The group for cancer patients was run through Toronto’s Sunnybrook Health Sciences Centre.

But the classes were discontinued in 2005 when gallery attendance diminished and the gallery’s board of directors changed, she said.

“It was one of those things that fell by the wayside,” Ms Falconer said.
Unionville’s Varley Art Gallery provides an example of a York Region locale adding art therapy classes to its list of offerings.

The gallery is part of a pilot program serving York and Simcoe regions, taking place in four rotating locations: Toronto’s Bob Rumball Centre for the Deaf, Sutton’s Georgina Art Centre & Gallery and Barrie’s Maclaren Art Centre and the Varley.

The program, meant for adults, is called A Sensory Exploration Arts Program and was co-ordinated by DeafBlind Ontario Services, in partnership with the gallery. The Ontario Trillium Foundation provided a grant. The program is meant for York Region residents who are deaf, deafblind, or otherwise sensory impaired. Many of the participants face huge obstacles in their daily lives and have developmental and/or physical disabilities. The program offers art creation in the form of painting, sculpting, drawing, music, movement and drama. The program began March 9.

Another art therapy program beginning at The Varley starts in April.
This eight-week course is for children with Autism Spectrum Disorders ages 7 to 12 years. Its goals is to provide a safe environment for growth through drawing, painting and sculpting.

In offering this program, the gallery was reacting to a trend among its class participants.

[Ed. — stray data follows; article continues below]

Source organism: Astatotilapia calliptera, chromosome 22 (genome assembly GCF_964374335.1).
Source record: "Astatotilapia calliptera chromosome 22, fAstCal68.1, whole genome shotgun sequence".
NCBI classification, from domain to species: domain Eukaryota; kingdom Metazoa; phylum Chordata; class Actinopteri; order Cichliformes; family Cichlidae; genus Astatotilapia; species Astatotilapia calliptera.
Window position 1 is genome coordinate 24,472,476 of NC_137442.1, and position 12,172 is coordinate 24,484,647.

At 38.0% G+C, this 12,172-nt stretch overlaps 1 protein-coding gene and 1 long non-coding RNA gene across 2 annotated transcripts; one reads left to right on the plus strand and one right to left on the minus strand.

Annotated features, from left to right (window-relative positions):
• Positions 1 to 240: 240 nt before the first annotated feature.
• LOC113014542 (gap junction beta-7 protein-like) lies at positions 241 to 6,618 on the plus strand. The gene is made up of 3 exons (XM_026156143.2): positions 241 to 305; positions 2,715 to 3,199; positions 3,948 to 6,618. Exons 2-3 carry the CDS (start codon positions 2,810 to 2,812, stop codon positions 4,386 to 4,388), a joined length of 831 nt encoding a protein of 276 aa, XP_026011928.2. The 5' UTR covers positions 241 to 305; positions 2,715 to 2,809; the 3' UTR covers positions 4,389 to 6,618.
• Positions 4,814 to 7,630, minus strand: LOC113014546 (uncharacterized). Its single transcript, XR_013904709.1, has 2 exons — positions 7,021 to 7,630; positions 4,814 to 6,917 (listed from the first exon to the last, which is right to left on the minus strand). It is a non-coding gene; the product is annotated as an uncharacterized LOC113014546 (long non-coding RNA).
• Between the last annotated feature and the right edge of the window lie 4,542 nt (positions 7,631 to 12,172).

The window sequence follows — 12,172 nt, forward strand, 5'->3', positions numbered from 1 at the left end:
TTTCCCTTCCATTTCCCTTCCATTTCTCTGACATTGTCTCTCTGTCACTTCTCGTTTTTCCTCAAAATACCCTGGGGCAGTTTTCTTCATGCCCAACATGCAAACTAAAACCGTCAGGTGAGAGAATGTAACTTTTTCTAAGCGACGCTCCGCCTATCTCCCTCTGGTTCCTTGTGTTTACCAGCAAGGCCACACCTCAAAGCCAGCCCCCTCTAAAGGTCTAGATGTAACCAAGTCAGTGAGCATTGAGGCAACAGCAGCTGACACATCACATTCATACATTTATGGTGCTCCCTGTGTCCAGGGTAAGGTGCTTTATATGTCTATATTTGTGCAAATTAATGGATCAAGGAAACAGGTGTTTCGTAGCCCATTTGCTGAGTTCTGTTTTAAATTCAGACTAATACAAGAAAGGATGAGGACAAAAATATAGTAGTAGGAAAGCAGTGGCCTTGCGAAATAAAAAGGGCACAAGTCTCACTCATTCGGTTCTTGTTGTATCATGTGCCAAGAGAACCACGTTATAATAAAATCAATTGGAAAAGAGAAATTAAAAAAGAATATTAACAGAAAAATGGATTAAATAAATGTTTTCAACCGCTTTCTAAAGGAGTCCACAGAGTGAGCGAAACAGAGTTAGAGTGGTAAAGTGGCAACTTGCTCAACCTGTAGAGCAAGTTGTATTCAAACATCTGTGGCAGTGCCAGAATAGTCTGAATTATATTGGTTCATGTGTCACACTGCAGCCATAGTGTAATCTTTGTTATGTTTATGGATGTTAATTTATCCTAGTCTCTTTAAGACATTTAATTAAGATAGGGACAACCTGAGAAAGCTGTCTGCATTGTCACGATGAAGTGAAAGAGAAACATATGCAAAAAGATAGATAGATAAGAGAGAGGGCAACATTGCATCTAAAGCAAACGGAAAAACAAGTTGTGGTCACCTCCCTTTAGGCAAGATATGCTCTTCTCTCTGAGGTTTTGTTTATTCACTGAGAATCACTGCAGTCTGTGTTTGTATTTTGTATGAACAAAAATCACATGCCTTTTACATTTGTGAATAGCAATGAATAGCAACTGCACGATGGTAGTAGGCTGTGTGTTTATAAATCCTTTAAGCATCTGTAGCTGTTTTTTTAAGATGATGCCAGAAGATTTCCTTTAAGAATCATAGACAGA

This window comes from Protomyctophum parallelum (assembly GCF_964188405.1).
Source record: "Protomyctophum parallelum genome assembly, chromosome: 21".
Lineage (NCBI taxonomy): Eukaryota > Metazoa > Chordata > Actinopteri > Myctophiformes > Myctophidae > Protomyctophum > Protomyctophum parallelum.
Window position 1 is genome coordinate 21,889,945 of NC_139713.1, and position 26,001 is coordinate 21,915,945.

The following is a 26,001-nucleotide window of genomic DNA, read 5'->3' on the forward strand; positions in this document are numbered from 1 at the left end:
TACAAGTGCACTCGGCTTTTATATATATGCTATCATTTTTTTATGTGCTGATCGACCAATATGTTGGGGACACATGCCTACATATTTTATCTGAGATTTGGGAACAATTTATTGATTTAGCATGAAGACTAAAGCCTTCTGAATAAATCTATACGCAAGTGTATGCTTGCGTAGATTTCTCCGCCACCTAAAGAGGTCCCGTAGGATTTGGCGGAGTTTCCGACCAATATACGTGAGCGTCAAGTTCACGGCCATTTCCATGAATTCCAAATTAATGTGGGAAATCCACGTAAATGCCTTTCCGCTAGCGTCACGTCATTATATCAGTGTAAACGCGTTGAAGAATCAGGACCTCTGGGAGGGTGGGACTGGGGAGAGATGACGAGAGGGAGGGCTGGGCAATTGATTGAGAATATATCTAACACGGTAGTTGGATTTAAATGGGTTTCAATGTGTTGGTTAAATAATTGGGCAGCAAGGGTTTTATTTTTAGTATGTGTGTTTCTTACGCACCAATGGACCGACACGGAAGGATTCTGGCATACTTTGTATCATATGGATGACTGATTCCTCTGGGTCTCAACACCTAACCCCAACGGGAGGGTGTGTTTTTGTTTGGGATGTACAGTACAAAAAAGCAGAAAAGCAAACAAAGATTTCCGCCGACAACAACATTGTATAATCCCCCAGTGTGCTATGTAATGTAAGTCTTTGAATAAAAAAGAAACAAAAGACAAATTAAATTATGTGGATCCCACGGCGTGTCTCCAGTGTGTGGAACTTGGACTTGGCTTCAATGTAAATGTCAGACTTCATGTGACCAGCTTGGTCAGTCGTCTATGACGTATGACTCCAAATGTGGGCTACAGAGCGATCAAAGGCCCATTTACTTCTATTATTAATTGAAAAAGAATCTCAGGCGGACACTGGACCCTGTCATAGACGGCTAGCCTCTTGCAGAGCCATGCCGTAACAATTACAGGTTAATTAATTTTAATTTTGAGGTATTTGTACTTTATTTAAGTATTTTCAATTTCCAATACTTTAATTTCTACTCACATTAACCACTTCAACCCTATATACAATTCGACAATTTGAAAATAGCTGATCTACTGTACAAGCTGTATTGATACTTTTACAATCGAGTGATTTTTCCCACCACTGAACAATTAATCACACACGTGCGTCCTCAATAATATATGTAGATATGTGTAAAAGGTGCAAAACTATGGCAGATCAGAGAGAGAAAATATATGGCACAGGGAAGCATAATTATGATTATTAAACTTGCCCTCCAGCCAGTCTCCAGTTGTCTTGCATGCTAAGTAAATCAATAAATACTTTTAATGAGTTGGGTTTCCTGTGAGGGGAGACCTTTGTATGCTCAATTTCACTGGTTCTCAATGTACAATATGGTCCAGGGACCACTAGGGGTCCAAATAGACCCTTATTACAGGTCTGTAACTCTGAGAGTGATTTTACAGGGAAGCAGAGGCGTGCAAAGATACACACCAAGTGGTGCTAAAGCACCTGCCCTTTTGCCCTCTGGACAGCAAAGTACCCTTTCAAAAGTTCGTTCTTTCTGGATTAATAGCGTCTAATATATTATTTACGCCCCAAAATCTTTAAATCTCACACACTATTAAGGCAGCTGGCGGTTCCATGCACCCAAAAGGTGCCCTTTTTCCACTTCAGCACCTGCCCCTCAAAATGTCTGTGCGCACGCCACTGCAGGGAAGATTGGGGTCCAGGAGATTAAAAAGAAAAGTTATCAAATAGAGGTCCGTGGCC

“We noticed more and more children with different forms of autism taking part in our programs,” said Cheryl Rego, public programs coordinator.

The Varley hopes to eventually expand the program to include children with attention deficit disorder, Ms Rego said.

Today, Emily Bigioni is a Brother Andre Catholic High School student and has been painting for more than eight years.

Her artwork was displayed in an exhibition at the Varley in early March.
On March 14, Emily’s parents, Vito and Sandra Bigioni, announced they had raised $1 million for respite care programs, which include art classes, at Holland Bloorview Kids Rehabilitation Hospital. They embarked on their fundraising mission when Emily’s arts programs at Bloorview  were threatened with cancellation.

Ms Bigioni has witnessed amazing results in her daughter’s art classes over the years.
Children born with a condition that leads them to constantly hurt themselves cease this behaviour in the class because they are happy. Shy children transform into being outgoing.

For the Bigioni family, witnessing Emily’s transformation in these art classes has been rewarding.

“It has given her confidence, self-esteem,” Mrs. Bigioni said. “She is proud of the work she does. It has brought friendships — peers and facilitators — developed a sense of community.”

Visit www.visitthevarley.com or call 905-477-9511 for more information on the Varley Art Gallery and its programs.

For more information on art therapists, go to the Canadian Art Therapy Association (www.catainfo.ca), the Ontario Art Therapy Association (www.oata.ca) or the American Art Therapy Association (www.arttherapy.org).

by Simone Joseph